One of the reasons I love Wisconsin is the beauty that can be found in its great outdoors. Although having a reputation as being filled with flat farmland, Wisconsin is actually filled with thick forests, peaceful lakes, and tranquil streams. Willow River State Park has all of these things - especially trees. There are millions of trees, many of which were within the campground we stayed in.
The many trees were a nice buffer between our site and the neighboring sites, but they really caught the attention of the Boy, who loved pointing them out throughout our stay. But, instead of calling them by their actual tree names, which you would think any normal 2-year-old would be able to do, he pointed to all the trees, and yelled out "Coconut tree! Coconut tree!" At first we couldn't figure out why he was calling every tree a coconut tree, but then it occurred to us: he learned about coconut trees from our reading the book Chicka Chicka Boom Boom to him and his older sister.
|This photo of a coconut tree was not taken at Willow River State Park in Wisconsin|
I consider most children's books that were written in the '80s or earlier to be classics, simply because it always seems to me that whoever wrote them had to be on drugs. Even the most revered children's books in history are that way. Have you read anything by Dr. Seuss lately? I mean, come on. Chicka Chicka Boom Boom is the same way. It's about all the letters of the alphabet trying to climb to the top of a coconut tree, but it's sprinkled with strange scat sayings that came straight from the 1960s. "Skit skat skoodle doot. Flip flop flee." What does that mean? It's gibberish. Do we really want our kids to grow up talking like Mel Torme? No, I want my kids to speak English.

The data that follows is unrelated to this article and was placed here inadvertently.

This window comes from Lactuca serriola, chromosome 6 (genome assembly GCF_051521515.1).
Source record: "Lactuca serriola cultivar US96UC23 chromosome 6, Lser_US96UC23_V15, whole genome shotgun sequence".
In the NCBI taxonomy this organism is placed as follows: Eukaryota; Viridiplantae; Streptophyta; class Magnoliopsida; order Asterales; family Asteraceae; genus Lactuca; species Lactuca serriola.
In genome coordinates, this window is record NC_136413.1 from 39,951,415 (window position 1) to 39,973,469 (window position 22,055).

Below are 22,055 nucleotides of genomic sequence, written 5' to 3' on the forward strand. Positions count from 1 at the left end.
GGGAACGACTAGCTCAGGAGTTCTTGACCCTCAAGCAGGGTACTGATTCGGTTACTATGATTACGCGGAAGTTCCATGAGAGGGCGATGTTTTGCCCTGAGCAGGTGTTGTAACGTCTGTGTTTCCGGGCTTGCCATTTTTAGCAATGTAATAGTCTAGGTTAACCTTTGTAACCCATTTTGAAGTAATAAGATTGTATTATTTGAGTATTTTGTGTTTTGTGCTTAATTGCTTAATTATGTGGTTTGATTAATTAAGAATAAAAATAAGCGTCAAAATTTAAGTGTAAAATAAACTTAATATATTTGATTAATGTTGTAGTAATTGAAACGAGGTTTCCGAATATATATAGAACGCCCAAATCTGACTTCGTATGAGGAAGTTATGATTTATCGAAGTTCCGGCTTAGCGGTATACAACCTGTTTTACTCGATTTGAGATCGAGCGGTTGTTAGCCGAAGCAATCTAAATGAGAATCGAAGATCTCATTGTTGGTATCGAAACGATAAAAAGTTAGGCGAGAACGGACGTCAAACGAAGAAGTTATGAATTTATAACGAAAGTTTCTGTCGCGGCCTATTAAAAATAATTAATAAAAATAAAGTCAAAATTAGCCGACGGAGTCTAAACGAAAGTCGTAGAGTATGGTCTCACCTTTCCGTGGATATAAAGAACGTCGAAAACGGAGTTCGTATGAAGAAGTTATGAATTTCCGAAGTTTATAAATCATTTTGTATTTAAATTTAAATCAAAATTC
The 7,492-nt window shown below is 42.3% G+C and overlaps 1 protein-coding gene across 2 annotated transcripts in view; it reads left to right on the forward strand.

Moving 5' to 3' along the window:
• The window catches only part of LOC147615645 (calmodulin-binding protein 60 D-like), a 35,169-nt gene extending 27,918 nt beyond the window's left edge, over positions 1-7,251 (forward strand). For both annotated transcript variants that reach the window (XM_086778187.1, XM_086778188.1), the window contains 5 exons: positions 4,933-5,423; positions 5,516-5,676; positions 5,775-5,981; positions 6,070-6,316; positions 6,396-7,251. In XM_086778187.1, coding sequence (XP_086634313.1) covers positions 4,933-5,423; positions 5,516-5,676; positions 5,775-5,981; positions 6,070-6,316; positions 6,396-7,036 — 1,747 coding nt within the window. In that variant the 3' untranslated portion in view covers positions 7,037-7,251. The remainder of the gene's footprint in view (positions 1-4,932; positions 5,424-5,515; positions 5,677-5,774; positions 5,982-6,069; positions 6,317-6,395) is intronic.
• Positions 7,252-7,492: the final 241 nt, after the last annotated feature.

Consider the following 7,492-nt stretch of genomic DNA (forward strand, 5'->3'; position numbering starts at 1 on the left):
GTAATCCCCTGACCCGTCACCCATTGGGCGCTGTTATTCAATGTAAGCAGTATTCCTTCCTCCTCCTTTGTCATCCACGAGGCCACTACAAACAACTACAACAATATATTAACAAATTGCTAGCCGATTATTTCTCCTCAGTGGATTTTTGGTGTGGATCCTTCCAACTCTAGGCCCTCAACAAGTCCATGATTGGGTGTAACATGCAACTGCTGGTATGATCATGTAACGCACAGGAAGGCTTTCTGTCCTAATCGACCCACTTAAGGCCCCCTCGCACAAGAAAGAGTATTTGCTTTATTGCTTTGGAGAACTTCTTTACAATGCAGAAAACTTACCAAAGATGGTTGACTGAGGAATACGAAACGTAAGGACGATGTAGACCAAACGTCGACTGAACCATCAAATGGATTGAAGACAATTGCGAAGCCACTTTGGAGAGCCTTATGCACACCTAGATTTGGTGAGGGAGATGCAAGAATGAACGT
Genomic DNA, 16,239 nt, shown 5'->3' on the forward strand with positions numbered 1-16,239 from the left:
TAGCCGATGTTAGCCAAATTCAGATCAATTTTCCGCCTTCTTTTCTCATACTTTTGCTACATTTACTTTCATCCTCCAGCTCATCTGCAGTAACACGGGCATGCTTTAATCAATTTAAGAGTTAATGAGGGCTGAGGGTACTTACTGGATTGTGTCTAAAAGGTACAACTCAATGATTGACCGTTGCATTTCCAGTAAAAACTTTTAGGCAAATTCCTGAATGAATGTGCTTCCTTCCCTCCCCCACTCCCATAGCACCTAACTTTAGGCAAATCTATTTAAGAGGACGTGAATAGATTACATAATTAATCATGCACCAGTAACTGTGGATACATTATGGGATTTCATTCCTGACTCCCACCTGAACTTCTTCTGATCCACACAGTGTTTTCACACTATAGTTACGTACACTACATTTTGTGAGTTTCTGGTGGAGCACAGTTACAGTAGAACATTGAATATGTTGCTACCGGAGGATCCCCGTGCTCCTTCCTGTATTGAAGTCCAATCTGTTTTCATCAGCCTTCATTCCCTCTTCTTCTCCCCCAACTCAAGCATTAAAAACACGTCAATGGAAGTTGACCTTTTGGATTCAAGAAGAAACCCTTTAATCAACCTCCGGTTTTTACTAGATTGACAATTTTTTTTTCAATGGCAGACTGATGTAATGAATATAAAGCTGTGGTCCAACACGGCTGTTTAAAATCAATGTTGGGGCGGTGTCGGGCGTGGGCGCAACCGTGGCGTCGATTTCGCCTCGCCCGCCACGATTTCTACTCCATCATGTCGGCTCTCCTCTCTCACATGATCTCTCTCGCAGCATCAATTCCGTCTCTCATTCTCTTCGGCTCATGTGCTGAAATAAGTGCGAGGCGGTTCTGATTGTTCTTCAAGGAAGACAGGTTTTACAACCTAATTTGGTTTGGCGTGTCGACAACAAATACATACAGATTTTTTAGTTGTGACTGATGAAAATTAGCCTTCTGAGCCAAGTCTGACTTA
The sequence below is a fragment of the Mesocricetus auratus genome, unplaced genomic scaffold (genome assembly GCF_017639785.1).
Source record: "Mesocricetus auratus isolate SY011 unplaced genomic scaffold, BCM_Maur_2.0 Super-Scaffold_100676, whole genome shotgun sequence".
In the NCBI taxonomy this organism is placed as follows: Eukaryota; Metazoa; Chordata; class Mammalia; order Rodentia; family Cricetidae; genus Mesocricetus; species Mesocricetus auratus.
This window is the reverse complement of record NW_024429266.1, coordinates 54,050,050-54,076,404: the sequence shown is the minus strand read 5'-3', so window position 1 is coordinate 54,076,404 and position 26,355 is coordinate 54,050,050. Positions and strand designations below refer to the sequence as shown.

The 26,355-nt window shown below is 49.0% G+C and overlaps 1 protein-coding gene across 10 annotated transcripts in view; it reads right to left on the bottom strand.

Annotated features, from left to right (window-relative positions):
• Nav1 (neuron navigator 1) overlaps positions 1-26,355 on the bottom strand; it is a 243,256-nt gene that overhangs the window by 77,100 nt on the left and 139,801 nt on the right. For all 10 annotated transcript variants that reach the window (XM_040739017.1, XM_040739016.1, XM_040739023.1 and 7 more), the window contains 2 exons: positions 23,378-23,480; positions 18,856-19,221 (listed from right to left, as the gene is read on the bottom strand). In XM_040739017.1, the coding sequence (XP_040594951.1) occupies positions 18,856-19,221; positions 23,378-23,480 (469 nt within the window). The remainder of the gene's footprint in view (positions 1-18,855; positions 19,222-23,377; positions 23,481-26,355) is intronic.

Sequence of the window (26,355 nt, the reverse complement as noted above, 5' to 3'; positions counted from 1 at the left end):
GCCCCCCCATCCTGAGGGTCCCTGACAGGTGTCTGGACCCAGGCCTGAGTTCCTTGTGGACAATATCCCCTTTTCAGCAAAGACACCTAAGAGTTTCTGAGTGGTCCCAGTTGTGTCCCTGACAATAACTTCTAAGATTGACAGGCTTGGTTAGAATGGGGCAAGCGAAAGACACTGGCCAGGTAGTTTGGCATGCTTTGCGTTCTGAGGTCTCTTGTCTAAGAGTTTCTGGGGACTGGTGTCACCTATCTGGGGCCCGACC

And don't get me started on the even older classic books, like The Three Little Pigs! Why did people think it was ever a good idea to write a story for children in which all the characters get eaten except one? Did everyone think that giving their children nightmares was a good thing? I probably will never understand.
Oh well, I guess it's good to know the Boy was at least paying attention when we read him Chicka Chicka Boom Boom. Now that I know he is listening, I can move on to a more proper book that will teach him that all trees are not coconut trees. I'm thinking the Arbor Day Foundation's Tree Identification Field Guide is a good choice. That sounds like good bed time reading. We'll both probably fall asleep before we finish the first page.